Tag Archives: genealogy

Day Five of My DC Trip

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Up early again, on this, the 5th day of my trip, Tuesday, Aug 6th.  Leslie dropped me back off at the DAR headquarters on her way to work.

Same scenario, I milled around outside until they opened.

I got my pass for the day.

DAR Pass

The dot means, I’m a member, and the green means it’s Tuesday.  There were still a few things on my ancestors I wanted to print, and I had promised my friends David and Diane that I would look in their Ancestor files, and print the documentation for them as well.

So I headed back to the computer room and printed, printed, printed.  Then I took a brief lunch break to eat, and then came back and printed, printed, printed.  When I got done, this is what I had printed.  This does not include the prints from the day before.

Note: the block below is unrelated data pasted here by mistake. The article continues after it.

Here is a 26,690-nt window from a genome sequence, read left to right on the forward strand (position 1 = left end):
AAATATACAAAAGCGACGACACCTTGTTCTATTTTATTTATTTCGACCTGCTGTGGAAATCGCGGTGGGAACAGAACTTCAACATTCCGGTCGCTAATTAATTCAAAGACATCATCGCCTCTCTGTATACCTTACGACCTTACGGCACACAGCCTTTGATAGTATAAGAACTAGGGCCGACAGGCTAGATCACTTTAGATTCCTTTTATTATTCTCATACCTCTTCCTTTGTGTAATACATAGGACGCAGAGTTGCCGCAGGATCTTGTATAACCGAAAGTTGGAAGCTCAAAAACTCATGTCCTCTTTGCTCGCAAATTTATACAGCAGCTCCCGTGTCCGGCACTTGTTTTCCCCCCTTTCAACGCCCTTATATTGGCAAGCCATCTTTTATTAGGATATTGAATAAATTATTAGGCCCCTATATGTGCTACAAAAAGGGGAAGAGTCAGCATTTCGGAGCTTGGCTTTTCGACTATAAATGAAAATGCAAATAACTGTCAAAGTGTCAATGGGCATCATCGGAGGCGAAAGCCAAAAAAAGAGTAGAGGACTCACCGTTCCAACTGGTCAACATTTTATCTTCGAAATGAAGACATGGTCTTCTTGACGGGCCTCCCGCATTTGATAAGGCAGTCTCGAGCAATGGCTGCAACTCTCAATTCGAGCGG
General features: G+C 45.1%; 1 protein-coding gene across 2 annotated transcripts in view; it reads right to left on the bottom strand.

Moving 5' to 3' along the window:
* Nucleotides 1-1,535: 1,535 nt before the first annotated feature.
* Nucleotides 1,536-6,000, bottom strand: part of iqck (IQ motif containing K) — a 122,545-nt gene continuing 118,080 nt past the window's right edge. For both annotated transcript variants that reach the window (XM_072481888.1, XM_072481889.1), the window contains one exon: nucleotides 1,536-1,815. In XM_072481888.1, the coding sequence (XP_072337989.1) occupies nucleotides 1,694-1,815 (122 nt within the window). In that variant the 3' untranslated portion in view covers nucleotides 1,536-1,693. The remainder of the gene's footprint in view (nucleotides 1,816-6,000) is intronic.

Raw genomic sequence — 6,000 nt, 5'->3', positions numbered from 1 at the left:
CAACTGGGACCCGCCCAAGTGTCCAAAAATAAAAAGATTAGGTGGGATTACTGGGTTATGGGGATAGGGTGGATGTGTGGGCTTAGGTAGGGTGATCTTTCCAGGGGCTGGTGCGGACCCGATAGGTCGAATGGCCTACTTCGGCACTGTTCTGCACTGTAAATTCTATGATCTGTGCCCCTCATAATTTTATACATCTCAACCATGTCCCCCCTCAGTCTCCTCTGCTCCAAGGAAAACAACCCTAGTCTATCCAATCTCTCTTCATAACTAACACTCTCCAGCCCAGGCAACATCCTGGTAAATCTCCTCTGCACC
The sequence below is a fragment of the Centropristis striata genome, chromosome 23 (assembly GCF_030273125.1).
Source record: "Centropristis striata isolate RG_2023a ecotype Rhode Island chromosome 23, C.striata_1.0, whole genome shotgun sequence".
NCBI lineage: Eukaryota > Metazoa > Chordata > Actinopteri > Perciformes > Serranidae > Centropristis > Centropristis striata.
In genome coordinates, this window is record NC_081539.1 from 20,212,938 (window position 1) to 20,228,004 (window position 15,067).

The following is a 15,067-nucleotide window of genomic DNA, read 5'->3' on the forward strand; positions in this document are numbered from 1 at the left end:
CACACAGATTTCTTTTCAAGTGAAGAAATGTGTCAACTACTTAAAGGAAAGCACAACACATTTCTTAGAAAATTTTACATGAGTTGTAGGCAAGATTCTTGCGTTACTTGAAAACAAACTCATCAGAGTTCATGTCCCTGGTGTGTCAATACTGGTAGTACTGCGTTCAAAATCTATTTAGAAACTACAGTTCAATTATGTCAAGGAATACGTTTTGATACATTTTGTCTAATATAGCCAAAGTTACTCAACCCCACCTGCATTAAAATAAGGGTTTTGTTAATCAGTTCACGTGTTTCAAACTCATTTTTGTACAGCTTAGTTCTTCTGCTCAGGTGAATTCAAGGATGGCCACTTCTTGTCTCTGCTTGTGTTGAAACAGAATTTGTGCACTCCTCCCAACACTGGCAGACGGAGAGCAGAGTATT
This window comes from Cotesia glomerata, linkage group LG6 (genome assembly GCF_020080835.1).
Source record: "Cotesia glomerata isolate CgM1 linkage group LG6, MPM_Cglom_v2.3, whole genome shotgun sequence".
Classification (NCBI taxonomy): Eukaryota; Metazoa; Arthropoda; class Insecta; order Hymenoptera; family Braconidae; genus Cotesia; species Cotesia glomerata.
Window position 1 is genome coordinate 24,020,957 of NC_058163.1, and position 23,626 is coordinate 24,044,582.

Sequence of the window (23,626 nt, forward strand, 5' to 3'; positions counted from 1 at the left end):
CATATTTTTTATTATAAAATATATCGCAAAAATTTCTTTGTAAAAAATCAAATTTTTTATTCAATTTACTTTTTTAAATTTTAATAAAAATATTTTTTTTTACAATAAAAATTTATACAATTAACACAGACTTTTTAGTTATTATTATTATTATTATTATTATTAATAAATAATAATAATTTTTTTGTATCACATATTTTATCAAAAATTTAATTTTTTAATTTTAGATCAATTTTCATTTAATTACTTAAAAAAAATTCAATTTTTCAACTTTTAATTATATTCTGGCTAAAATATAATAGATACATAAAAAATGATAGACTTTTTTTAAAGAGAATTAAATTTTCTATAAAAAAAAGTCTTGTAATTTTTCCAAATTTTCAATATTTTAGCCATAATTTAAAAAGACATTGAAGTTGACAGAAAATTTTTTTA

Copies from DAR

Wowza, right!?!

That combined with what I printed yesterday, was 35.5 lbs, and $215 worth of copies.

Want to know how I know?

I weighed those suckers, and 25 cents a copy add’s up, y’all!

I’m also glad to report that a lot of that cost was David and Diane’s.  I’m not so sure they were glad though.  OK, they were. They were thrilled when I gave them the copies. You guys know, it’s always exciting to get stuff on your ancestors.

Oh, and I could only check two bags on the way home, each had to weigh less than 50 lbs, and after carrying all this paper around for the rest of the day, let’s just say I was concerned about getting all this home.  I had to borrow a suitcase from Leslie to do it.  Both suitcases combined, weighed 90 lbs when they weighed them at the airport.

Whew!

OK, back to the recap.

Then I bought a few things in the DAR gift shop and waited on Leslie.  She got off work early and picked me up and we drove out to Arlington Cemetery.

This was amazing!

We paid for the shuttle, and just let me tell you, “Thank Goodness!”  I would have never made those hills.  It just goes on and on and on.  Plus, it rained on us.  I had an umbrella though, so that was all good.

Arlington Cemetery